All eyes will be on hosts Russia as they tackle Saudi Arabia in Moscow on June 10 in the first action of the 2018 World Cup.
Monday marks 100 days to go until it is time for the great and the good to tread the boards on football's grandest stage. Experience tells us there are plenty of twists and turns to come before the big kick-off.
From a superstar in a race against time to be fit, to selection dilemmas for coaches and officials being under pressure like never before, we look at some of the major issues on the agenda as the countdown to Russia 2018 reaches its final stages.
Neymar on the mend
Brazil eased dominantly through the treacherous CONMEBOL qualifying section and their form under Tite means the Selecao are well placed to banish the humiliation they suffered on home turf in 2014. But their plans were thrown into flux a week ago when Neymar suffered a broken metatarsal in Paris Saint-Germain's Ligue 1 win over Marseille.
The frenzied events of the days that followed – PSG coach Unai Emery saying Neymar might avoid surgery, surgery happening after the player's father stated a preference for that route and differing recovery timeframes stated by the respective club and national-team setups – gave a taste of the saga to come as one of the world's wealthiest clubs and most iconic footballing nation fret over the wellbeing of their prized asset. Brazil's tournament opener against Switzerland on June 17 looms large.
So near and yet so VAR
The International Football Association Board (IFAB)'s unanimous approval of video assistant referees (VAR) means the much-debated technology is set to be used in Russia, with a final decision to be made by FIFA on March 16. Ever since it was trialled at the Confederations Cup last year, world football's governing body have spoken enthusiastically about VAR as a giant leap forward in terms of just and fair decisions, but similar support is hard to find elsewhere.
The "game's gone" wing of supporters have been volubly resistant, as is their wont, but even advocates have been alarmed by the often confused and clunky implementation across major matches in Germany, Italy, Australia and England. According to IFAB figures, VAR has increased the accuracy of reviewed decisions by 93% to 98.9% - a return that makes a new and flawed system worth persevering with. Nevertheless, the chance of all the kinks being ironed out by the World Cup is somewhere closer to the other end of the percentage scale, meaning the whole VAR project might be dealt irreparable damage in Russia.
Argentina stars scrap for places
Lionel Messi is certain to provide numerous headaches for opposition defences at the World Cup but at the moment he presents a problem for Argentina's enviable batch of world-class forwards. Put simply, there are only so many of them Jorge Sampaoli can pick alongside Messi. The former Chile and Sevilla boss brought Gonzalo Higuain in from the cold for his squad to contest forthcoming friendlies against Italy and Spain but left Paulo Dybala and Mauro Icardi on the outside looking in.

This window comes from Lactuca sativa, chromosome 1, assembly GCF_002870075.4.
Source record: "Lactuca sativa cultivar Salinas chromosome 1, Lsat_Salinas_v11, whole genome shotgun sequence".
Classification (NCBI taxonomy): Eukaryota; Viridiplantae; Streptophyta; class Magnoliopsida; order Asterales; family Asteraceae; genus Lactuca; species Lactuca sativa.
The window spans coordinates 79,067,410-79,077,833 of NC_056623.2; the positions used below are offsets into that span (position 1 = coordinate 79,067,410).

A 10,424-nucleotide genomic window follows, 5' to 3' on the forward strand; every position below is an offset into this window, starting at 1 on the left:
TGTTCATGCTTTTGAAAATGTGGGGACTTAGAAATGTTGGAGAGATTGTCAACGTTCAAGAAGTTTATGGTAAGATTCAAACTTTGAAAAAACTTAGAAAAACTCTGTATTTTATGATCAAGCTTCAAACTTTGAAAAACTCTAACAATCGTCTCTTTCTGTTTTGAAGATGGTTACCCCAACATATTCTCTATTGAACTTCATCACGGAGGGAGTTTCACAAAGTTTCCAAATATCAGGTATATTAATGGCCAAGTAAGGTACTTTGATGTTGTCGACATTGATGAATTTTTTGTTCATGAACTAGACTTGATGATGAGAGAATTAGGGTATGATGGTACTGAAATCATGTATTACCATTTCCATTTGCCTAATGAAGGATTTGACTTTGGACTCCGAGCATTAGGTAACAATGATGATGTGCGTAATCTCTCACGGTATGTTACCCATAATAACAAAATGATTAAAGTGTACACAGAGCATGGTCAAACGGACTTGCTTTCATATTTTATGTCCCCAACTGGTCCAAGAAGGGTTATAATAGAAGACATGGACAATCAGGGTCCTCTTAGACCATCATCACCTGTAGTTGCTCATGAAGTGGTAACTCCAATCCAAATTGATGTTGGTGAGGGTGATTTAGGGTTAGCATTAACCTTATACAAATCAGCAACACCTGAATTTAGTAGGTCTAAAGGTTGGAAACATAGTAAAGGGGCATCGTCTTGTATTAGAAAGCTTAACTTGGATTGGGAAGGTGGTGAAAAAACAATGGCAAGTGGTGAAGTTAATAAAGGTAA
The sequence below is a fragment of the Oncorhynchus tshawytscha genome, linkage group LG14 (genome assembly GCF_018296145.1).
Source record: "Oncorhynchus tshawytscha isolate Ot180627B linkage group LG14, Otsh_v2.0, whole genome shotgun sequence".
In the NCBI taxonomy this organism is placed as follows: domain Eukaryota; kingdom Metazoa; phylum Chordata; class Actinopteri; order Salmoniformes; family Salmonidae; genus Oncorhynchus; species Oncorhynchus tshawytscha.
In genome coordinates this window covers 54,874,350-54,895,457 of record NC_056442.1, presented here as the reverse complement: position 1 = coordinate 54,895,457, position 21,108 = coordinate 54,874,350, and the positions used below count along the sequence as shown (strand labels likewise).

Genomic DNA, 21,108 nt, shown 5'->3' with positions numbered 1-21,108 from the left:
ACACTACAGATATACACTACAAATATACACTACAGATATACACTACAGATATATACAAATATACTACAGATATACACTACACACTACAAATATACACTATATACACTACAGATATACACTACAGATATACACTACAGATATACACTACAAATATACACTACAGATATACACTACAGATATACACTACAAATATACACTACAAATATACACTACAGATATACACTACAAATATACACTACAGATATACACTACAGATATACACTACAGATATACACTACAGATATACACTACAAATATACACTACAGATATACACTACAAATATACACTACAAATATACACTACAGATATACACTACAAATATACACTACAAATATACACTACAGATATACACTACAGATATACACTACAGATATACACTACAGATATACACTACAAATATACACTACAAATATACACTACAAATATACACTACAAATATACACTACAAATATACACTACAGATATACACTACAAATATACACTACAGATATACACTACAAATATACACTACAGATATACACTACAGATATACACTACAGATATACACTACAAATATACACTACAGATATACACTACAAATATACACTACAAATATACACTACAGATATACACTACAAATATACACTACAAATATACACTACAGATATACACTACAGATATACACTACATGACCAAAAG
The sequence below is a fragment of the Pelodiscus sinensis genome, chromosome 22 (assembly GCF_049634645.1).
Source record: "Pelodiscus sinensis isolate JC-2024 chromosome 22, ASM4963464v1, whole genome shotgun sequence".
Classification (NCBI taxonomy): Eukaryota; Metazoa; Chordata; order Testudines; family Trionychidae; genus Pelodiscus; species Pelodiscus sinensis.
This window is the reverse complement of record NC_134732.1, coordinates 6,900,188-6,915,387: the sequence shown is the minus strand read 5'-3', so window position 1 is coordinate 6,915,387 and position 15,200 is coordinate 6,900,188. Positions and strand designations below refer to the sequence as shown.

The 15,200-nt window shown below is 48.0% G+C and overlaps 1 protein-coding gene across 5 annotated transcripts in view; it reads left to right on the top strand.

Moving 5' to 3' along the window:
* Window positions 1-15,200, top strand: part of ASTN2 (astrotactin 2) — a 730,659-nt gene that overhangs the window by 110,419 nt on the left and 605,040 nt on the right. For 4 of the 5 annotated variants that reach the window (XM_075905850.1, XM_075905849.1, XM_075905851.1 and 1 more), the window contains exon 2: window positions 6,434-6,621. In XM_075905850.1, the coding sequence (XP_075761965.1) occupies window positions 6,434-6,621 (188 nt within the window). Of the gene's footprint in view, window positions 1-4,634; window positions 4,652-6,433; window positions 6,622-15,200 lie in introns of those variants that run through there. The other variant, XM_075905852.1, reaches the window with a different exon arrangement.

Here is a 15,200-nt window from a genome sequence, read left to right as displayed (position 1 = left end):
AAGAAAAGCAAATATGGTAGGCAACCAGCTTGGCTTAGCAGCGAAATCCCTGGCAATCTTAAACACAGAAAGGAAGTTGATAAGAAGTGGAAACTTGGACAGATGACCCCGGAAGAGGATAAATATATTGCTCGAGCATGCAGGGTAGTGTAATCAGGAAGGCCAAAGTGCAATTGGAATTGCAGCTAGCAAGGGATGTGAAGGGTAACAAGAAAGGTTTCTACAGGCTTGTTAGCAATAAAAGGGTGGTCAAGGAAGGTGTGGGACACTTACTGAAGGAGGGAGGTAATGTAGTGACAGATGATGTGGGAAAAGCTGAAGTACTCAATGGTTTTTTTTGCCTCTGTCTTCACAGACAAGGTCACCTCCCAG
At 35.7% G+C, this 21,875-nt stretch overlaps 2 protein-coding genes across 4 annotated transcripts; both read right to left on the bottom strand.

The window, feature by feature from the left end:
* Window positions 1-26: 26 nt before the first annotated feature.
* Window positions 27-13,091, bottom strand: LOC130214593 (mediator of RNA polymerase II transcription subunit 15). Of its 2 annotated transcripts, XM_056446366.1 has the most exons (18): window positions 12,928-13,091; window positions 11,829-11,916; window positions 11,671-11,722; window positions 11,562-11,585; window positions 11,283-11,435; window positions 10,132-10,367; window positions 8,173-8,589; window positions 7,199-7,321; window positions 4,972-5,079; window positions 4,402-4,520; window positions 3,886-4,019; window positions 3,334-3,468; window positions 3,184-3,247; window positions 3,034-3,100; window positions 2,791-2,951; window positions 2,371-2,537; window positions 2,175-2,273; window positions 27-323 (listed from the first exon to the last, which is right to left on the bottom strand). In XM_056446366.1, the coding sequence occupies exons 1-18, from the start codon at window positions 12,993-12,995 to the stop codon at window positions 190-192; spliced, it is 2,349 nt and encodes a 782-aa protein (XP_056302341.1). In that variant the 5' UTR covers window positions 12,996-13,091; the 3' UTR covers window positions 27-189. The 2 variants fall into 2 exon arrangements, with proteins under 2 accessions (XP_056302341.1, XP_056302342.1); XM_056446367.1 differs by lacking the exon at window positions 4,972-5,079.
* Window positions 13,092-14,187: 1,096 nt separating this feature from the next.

Sergio Aguero was also dropped earlier this season, although a rich vein of form for a dominant Manchester City means Messi's great mate has probably already done enough. Additionally, Sampaoli has not entirely ruled out a recall for Carlos Tevez, who is back among the goals at Boca Juniors. Serie A stars Dybala, Higuain and Icardi face a high-pressure end to the campaign, while the need to get the balance absolutely right for Messi's final World Cup tilt of his peak years should weigh heavily upon Sampaoli.
Who is England's number one?
Not knowing who your first-choice goalkeeper heading into a World Cup is a recipe for calamity, as then England boss Fabio Capello can vouch for after his South Africa 2010 experience. In defence of the man currently occupying Capello's old role, it is tricky to see how Gareth Southgate could know with any certainty who will don the gloves when the Three Lions face Tunisia on June 18. Instead of rebuilding from painfully being found surplus to requirements at Manchester City, Joe Hart has been consumed within his own rubble and is unlikely to play for West Ham again this season.
Opportunity knocks then, but the cast of hopefuls might let it trickle into the bottom corner on current form. Jack Butland's error-strewn efforts have compounded Stoke City's relegation troubles in the Premier League, while Fraser Forster is similarly complicit in Southampton being at the wrong end of the table. Tom Heaton might have been a frontrunner before injury destroyed his campaign at Burnley, where uncapped understudy Nick Pope looks as good a bet as any to challenge the unquestionably talented Jordan Pickford, who has mixed peaks with troughs since joining Everton.
Plenty to ponder for France
Defeat at the final hurdle before their adoring public was a bitter blow for France at Euro 2016, although the sight of sublime talents flowering everywhere you looked in 2016-17 took the edge off for Didier Deschamps. The current campaign has not been as kind to Les Bleus' stars and Deschamps will have egos to stroke and confidence to mend once he selects his final 23. Kylian Mbappe is sidelined at PSG with a sprained ankle – an ailment that pales next to the hamstring woes that have decimated Ousmane Dembele's first season at Barcelona.
Tiemoue Bakayoko's fitness failed him at Chelsea long after his form, with Alexandre Lacazette's struggles since joining Arsenal following a similar trajectory. Bakayoko's former Monaco team-mate Benjamin Mendy has spent six months out with cruciate knee ligament damage. Paul Pogba would ideally be credited for a Manchester United win rather than blamed for a poor showing sometime soon, while the Premier League starts Olivier Giroud left Arsenal in search of at Chelsea need to materialise. France's well of talent is arguably deeper than any other nation but Deschamps cannot be pleased by the nature of his selection headaches.